From the Blue Book of Grammar and Punctuation

Adverbs are words that modify everything but nouns and pronouns.

I'm okay with this structure because I use but quite often in this way...

I can bear anything but hunger (The hunger is the only thing I cannot bear, rest all is okay with me!).

But I remember that a native speaker did not understand this at first and when I explained, she asked me to put a comma before but. Having this said,

I can bear anything, but hunger - makes sense and is understandable.

If that's the case, the first example from the book is my way and not the way she advised.

Your input please.

  • Hey @maulik-v, my question ll be out of this context whereas, can you explain the meaning of 'but' in this sentence? Is this 'but' similar to 'except'?
    – Hakan
    Mar 19, 2014 at 14:31
  • 1
    @Hakan yes, but refers to 'except' here! I want anything but Coke means I can have anything but NOT coke!
    – Maulik V
    Mar 19, 2014 at 15:58
  • That's what the question was. And the answer is -NO. It does not require it.
    – Maulik V
    Mar 19, 2014 at 16:07

2 Answers 2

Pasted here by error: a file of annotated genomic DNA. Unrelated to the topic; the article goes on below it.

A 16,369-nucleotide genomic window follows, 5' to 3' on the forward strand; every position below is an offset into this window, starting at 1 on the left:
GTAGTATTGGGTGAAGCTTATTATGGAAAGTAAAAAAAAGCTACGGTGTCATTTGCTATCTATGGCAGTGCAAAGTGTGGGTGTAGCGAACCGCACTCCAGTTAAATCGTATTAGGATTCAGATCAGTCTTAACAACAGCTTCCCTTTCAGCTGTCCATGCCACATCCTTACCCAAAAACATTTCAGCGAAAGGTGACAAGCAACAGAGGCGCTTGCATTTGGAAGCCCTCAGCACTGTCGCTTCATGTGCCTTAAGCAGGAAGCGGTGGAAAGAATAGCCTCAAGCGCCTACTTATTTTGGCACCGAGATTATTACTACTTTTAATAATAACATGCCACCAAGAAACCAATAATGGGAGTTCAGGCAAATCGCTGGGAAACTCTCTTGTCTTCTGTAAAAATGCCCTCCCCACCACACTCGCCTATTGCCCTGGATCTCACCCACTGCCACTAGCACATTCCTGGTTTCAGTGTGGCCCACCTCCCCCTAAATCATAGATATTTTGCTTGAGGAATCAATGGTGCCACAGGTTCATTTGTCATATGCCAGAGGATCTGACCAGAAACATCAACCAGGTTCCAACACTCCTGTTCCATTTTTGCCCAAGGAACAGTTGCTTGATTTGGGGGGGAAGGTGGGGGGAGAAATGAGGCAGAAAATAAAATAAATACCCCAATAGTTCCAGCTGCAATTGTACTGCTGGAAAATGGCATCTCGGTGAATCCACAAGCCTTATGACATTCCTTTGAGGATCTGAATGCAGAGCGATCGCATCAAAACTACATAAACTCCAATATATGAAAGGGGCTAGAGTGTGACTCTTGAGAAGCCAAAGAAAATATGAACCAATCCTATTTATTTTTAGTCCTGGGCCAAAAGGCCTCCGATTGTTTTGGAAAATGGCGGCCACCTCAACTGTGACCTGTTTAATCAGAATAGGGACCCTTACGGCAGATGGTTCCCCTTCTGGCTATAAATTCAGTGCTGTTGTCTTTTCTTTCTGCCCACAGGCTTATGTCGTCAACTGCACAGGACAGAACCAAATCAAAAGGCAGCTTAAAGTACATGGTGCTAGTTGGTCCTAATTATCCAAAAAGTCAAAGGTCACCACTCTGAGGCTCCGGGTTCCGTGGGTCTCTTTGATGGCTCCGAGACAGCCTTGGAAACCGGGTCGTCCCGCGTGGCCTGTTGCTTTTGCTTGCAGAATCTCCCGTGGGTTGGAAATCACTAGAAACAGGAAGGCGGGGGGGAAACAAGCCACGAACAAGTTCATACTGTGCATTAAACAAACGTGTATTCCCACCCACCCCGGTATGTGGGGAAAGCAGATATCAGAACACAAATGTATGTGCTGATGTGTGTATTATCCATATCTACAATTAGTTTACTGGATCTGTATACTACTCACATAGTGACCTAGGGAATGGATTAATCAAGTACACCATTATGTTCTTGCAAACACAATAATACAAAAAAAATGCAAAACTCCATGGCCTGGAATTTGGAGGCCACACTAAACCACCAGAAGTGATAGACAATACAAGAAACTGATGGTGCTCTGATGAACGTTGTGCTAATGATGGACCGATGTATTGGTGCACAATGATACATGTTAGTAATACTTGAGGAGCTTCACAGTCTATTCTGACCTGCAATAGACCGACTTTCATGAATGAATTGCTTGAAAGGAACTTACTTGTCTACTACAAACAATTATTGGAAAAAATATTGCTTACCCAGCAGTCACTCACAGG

Your native speaker is, sadly, quite wrong.

The sentence I can bear anything, but hunger. leaves me hanging because the use of the comma before "but" signals that it is introducing an independent clause. In other words, I expect it to continue something like but hunger is the most burdensome; the sudden appearance of the period is quite jarring and unexpected.

When a coordinating conjunction such as but is used to link a pair of words (in this case, anything and hunger) no comma should be used.

http://www.towson.edu/ows/conjunctions.htm has some further information about coordinating conjunctions.


This looks good to me:

I can bear anything but hunger.


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